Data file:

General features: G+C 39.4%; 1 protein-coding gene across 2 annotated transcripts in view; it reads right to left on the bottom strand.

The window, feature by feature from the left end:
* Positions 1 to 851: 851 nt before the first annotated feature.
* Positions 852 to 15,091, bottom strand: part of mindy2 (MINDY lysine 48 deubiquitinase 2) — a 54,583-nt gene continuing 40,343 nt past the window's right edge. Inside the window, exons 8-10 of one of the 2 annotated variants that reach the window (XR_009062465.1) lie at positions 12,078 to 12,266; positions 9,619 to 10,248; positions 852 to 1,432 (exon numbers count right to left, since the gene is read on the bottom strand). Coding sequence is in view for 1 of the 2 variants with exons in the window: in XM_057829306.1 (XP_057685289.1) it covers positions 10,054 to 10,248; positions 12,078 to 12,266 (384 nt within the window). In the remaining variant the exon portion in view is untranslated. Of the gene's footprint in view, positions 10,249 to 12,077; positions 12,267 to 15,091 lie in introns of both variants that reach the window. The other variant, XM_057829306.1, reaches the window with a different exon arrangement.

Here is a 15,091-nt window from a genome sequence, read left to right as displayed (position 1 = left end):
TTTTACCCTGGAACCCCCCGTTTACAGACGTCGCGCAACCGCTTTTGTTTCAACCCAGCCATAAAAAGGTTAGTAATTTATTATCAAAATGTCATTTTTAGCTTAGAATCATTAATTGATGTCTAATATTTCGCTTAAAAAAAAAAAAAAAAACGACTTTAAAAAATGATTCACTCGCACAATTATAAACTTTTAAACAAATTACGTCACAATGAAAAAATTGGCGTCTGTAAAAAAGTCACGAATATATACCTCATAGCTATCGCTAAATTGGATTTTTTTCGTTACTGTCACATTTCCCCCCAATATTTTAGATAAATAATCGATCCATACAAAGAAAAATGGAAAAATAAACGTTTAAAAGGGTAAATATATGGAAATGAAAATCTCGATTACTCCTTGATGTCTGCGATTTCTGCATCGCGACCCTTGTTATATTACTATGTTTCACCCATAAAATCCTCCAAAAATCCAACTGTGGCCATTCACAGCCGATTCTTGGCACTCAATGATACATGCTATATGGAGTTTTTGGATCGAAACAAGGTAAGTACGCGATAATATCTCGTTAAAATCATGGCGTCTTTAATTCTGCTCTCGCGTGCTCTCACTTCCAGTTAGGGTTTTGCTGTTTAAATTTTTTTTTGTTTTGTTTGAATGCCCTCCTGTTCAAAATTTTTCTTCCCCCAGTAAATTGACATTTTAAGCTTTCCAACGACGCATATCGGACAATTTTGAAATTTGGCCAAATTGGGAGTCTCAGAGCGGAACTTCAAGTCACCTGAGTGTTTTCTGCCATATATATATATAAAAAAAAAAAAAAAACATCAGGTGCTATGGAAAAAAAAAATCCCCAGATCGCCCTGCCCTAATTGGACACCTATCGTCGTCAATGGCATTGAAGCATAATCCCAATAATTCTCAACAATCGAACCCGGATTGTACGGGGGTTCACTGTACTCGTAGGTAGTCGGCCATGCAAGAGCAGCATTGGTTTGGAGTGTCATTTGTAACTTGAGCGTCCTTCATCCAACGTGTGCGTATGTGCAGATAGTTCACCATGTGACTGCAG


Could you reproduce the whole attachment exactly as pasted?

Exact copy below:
General features: G+C 39.4%; 1 protein-coding gene across 2 annotated transcripts in view; it reads right to left on the bottom strand.

The window, feature by feature from the left end:
* Positions 1 to 851: 851 nt before the first annotated feature.
* Positions 852 to 15,091, bottom strand: part of mindy2 (MINDY lysine 48 deubiquitinase 2) — a 54,583-nt gene continuing 40,343 nt past the window's right edge. Inside the window, exons 8-10 of one of the 2 annotated variants that reach the window (XR_009062465.1) lie at positions 12,078 to 12,266; positions 9,619 to 10,248; positions 852 to 1,432 (exon numbers count right to left, since the gene is read on the bottom strand). Coding sequence is in view for 1 of the 2 variants with exons in the window: in XM_057829306.1 (XP_057685289.1) it covers positions 10,054 to 10,248; positions 12,078 to 12,266 (384 nt within the window). In the remaining variant the exon portion in view is untranslated. Of the gene's footprint in view, positions 10,249 to 12,077; positions 12,267 to 15,091 lie in introns of both variants that reach the window. The other variant, XM_057829306.1, reaches the window with a different exon arrangement.

Here is a 15,091-nt window from a genome sequence, read left to right as displayed (position 1 = left end):
TTTTACCCTGGAACCCCCCGTTTACAGACGTCGCGCAACCGCTTTTGTTTCAACCCAGCCATAAAAAGGTTAGTAATTTATTATCAAAATGTCATTTTTAGCTTAGAATCATTAATTGATGTCTAATATTTCGCTTAAAAAAAAAAAAAAAAACGACTTTAAAAAATGATTCACTCGCACAATTATAAACTTTTAAACAAATTACGTCACAATGAAAAAATTGGCGTCTGTAAAAAAGTCACGAATATATACCTCATAGCTATCGCTAAATTGGATTTTTTTCGTTACTGTCACATTTCCCCCCAATATTTTAGATAAATAATCGATCCATACAAAGAAAAATGGAAAAATAAACGTTTAAAAGGGTAAATATATGGAAATGAAAATCTCGATTACTCCTTGATGTCTGCGATTTCTGCATCGCGACCCTTGTTATATTACTATGTTTCACCCATAAAATCCTCCAAAAATCCAACTGTGGCCATTCACAGCCGATTCTTGGCACTCAATGATACATGCTATATGGAGTTTTTGGATCGAAACAAGGTAAGTACGCGATAATATCTCGTTAAAATCATGGCGTCTTTAATTCTGCTCTCGCGTGCTCTCACTTCCAGTTAGGGTTTTGCTGTTTAAATTTTTTTTTGTTTTGTTTGAATGCCCTCCTGTTCAAAATTTTTCTTCCCCCAGTAAATTGACATTTTAAGCTTTCCAACGACGCATATCGGACAATTTTGAAATTTGGCCAAATTGGGAGTCTCAGAGCGGAACTTCAAGTCACCTGAGTGTTTTCTGCCATATATATATATAAAAAAAAAAAAAAAACATCAGGTGCTATGGAAAAAAAAAATCCCCAGATCGCCCTGCCCTAATTGGACACCTATCGTCGTCAATGGCATTGAAGCATAATCCCAATAATTCTCAACAATCGAACCCGGATTGTACGGGGGTTCACTGTACTCGTAGGTAGTCGGCCATGCAAGAGCAGCATTGGTTTGGAGTGTCATTTGTAACTTGAGCGTCCTTCATCCAACGTGTGCGTATGTGCAGATAGTTCACCATGTGACTGCAG